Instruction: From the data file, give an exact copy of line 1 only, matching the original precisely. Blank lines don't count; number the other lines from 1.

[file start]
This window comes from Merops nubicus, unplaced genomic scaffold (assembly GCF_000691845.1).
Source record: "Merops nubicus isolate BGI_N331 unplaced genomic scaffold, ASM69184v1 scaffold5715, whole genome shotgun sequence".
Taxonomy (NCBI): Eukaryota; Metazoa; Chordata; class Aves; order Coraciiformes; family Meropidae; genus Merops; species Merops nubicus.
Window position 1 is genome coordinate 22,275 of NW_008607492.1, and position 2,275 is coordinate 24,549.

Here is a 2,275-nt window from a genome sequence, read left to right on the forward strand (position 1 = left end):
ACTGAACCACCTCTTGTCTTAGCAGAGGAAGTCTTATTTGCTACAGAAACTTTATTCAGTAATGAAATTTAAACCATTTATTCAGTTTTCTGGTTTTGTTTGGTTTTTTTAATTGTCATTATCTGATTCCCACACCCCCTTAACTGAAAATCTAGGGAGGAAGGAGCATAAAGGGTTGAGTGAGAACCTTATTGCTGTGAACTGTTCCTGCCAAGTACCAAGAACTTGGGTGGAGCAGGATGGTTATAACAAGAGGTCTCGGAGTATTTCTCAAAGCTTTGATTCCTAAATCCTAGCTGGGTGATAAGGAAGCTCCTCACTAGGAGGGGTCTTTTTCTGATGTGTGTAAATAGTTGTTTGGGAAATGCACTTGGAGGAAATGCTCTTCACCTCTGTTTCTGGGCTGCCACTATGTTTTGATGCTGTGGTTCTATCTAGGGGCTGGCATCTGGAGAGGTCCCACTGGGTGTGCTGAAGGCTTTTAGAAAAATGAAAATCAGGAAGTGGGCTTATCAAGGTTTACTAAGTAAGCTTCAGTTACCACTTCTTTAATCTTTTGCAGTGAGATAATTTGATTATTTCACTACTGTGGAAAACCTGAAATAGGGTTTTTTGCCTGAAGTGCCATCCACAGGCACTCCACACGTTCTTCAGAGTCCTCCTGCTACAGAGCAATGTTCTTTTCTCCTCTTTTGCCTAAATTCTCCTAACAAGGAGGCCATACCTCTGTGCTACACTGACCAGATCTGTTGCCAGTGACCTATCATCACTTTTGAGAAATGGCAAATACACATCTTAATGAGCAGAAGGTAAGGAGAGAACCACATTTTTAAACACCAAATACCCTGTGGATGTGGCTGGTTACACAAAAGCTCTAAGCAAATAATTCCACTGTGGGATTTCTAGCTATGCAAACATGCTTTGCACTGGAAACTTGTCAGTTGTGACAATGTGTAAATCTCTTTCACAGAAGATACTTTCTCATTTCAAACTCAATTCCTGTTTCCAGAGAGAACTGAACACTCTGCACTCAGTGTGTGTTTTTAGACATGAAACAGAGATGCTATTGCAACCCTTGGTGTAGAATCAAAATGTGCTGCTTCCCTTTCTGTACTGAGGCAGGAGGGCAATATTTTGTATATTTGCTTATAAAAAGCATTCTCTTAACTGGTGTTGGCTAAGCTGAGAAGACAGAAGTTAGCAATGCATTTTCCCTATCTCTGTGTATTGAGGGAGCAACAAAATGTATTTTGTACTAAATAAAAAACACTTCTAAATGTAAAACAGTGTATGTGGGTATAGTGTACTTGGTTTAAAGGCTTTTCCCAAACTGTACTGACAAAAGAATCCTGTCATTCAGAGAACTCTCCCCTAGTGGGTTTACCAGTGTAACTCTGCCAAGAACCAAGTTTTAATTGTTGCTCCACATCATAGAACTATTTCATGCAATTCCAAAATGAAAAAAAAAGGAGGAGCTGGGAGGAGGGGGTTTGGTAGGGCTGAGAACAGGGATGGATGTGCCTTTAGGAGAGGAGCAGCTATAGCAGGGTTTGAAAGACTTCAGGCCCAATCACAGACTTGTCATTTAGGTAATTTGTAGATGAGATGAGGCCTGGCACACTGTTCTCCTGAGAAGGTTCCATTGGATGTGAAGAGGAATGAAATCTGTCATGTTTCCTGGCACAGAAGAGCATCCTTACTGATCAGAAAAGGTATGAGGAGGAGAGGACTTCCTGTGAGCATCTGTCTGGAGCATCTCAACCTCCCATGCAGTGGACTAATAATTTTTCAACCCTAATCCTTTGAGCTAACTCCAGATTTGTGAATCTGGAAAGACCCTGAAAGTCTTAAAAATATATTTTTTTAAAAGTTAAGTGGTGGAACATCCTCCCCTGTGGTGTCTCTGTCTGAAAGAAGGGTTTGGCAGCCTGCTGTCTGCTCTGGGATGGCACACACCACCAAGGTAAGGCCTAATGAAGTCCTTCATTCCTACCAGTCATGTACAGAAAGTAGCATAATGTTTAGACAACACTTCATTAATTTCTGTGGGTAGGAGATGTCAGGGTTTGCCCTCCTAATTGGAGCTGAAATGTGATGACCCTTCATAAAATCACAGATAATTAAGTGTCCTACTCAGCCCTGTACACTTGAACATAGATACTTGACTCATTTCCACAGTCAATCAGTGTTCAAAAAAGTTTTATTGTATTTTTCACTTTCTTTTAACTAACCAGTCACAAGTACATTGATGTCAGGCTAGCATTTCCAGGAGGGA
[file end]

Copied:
This window comes from Merops nubicus, unplaced genomic scaffold (assembly GCF_000691845.1).